Was home a place of solace and comfort? Do thoughts of home comfort us now? This is a state to which we aspire.
For some of us, the answer to these questions is yes. Like John Denver, I am a country boy, at least by background, having grown up on a dairy farm in Michigan, a mile from Saginaw Bay, the son of two of the sincerest people I have ever met. John Denver’s country music album “Back Home Again” captures that spirit, especially for someone like me who grew up in the country. Its images are so powerful that I chose my son’s name as a reflection of the experience I had growing up, and my wish for my son to have memories like that. The night Matthew was born, I told my parents, who were staying with us, why we had chosen that name; I never saw such a look in their eyes as I saw that night.
That joy has returned to me as a parent. Recently, when our daughter Kati was preparing for a trip back to Michigan – a place she only visited on holidays – she posted John Denver’s “Country Roads” on her Facebook page. (A memory of returning home one Thanksgiving with that song on the car radio remains vivid today. It was playing just as I approached the dirt road where my parents’ home was. Crops had been harvested from the fields, and there stood our house, just like always.) When Kati was in eighth grade, she wrote an essay as a school assignment. Capturing the spirit of family and home, it is good enough to reproduce in full in the fiction section today. Like my homage to my parents, her essay told me that I “done good.”
Not everyone is as lucky as I was. But then, we can choose what to make of our past. My hope for everyone is that you will know the sense of homely comfort I have known.
How people create their home environments - how we decorate our homes and how we eat - is a living narrative about the comforts of home.
- Cheryl Mendelson, Home Comforts: The Art & Science of Keeping House (Scribner, 1999).
- Eliot Coleman, Four-Season Harvest: Organic Vegetables from Your Home Garden All Year Long (Chelsea Green, 1999).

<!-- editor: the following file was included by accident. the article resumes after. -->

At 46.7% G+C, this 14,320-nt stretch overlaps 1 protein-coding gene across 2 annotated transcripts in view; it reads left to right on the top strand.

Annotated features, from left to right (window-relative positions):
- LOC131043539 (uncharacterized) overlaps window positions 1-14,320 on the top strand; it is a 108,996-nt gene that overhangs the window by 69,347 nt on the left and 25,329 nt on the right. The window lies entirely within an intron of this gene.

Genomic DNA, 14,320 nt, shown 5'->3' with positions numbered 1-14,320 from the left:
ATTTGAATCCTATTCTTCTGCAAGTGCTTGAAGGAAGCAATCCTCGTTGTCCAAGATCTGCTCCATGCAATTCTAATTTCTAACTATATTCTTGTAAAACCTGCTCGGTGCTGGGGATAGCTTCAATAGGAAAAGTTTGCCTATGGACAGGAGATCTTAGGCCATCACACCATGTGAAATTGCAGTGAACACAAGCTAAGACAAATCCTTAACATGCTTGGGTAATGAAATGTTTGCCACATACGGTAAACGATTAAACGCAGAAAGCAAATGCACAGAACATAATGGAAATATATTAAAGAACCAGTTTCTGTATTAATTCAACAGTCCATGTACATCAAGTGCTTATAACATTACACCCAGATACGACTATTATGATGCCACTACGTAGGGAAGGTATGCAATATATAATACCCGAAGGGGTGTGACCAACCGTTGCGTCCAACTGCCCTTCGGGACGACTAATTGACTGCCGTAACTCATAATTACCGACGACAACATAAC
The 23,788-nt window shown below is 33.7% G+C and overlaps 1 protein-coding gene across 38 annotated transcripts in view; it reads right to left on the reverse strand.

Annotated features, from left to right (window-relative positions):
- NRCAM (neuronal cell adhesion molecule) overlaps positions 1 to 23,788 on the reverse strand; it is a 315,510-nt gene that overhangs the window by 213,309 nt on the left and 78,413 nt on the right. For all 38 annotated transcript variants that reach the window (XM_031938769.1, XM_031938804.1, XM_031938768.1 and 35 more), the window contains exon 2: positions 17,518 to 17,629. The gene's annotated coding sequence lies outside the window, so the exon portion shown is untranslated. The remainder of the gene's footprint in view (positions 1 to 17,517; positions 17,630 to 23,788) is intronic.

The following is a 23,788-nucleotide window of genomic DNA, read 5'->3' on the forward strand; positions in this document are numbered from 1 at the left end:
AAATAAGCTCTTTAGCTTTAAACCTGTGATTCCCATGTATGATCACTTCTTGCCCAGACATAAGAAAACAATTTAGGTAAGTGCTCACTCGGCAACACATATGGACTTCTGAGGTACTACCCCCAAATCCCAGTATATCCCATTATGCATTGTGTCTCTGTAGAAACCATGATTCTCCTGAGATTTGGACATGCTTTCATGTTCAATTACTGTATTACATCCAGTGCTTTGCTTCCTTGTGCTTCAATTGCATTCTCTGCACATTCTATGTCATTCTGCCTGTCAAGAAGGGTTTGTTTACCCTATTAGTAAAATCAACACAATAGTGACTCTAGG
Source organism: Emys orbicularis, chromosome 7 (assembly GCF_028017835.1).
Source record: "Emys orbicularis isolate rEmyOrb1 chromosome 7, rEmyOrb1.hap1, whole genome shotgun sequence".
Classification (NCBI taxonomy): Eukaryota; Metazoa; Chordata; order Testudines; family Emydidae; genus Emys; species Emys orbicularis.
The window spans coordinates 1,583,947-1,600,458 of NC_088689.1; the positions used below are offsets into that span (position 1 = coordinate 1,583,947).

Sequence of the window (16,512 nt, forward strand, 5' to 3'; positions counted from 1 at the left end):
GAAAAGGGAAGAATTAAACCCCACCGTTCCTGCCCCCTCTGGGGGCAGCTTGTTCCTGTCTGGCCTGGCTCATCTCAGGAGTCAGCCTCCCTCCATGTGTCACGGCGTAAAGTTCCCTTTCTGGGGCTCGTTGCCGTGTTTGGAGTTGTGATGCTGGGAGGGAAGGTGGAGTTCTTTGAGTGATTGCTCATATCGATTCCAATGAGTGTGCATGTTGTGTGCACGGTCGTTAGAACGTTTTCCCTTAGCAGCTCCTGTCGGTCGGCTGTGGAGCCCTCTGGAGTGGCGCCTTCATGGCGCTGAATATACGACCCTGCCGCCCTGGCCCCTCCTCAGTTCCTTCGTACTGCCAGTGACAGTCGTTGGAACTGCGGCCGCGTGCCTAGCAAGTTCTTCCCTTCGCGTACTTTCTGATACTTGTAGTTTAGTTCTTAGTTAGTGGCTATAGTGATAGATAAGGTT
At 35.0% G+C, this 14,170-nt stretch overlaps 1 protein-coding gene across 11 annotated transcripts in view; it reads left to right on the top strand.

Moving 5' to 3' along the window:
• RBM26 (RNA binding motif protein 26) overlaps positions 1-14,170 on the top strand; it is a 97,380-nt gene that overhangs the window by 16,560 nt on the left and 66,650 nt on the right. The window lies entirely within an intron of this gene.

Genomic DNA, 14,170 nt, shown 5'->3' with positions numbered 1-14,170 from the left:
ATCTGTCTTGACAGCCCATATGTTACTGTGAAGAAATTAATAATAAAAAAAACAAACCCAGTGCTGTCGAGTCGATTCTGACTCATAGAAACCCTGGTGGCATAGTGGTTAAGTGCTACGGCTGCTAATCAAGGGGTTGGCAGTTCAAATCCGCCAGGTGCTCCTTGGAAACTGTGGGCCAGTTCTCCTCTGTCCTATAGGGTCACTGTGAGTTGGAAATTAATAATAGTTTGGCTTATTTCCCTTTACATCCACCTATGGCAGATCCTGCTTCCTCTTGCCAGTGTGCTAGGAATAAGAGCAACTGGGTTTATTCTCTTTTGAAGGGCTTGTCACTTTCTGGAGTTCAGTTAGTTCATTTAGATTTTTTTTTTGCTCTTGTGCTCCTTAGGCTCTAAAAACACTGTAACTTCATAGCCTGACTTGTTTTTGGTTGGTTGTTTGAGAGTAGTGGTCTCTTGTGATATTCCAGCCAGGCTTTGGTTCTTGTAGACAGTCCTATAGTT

- James Oseland, Saveur: The New Comfort Food - Home Cooking from Around the World (Chronicle Books, 2011).
- Julia della Croce, Italian Home Cooking: 125 Recipes to Comfort Your Soul (Kyle Books, 2010).
- Jean-Georges Vongericthten, Home Cooking with Jean-Georges: My Favorite Simple Recipes (Clarkson Potter, 2011).
- Poopa Dweck, Aromas of Aleppo: The Legendary Cuisine of Syrian Jews (Ecco, 2007).
- Joseph E. Dabney, Smokehouse Ham, Spoonbread & Scuppernong Wine: The Folklore and Art of Southern Appalachian Cooking (Cumberland House, 2010).
- Jeffrey Alford and Naomi Duguid, Beyond the Great Wall: Recipes and Travels in the Other China (Artisan, 2008).
- Jeffrey Alford and Naomi Duguid, Mangoes & Curry Leaves: Culinary Travels Throughout the Great Subcontinent (Artisan, 2005).
- Jeffrey Alford and Naomi Duguid, Hot Sour Salty Sweet: A Culinary Journey Through Southeast Asia (Artisan, 2000).
- Bill Buford, Dirt: Adventures in Lyon As a Chef in Training, Father, and Sleuth Looking for the Secret of French Cooking (Knopf, 2020).
- Anna Mary Robertson (Grandma Moses), My Hills of Home (1941)
- James Tissot, Return of the Prodigal Son (1862)
Music: Composers, artists, and major works
The soothing sounds of the African stringed instrument, the kora, meld with Djeli Moussa Diawara’s plaintive tenor to evoke gentle images of Africa
From the dark side:
- The piano pieces that comprise Michael Finnissy’s English Country-Tunes (1977) are not the idyllic works the title suggests. On the contrary, Finnissy draws his title from the first syllable of the word “country,” as it is pronounced. The work reflects the composer’s ambivalence toward his native England, particularly its attitudes toward sexuality.
Film and Stage
- I Remember Mama, “Kathryn Forbes' tender memories of a childhood in San Francisco and of her wonderful ex-Norwegian grandma”
- Dana Czapnik, The Falconer: A Novel (Atria Books, 2019): “The basketball grows into a metaphor for the universe: ‘I bounce the world hard on the blacktop, and it comes back into my hand covered with a fine layer of New York City diamond dust.’ The entire novel is indeed cloaked in just such a glimmering film, and Lucy’s love-hate relationship with her roiling city reflects her changeable hopes for herself and others. ‘I guess New York is like that, in that what you mistake it for matters as much as what it actually is.’”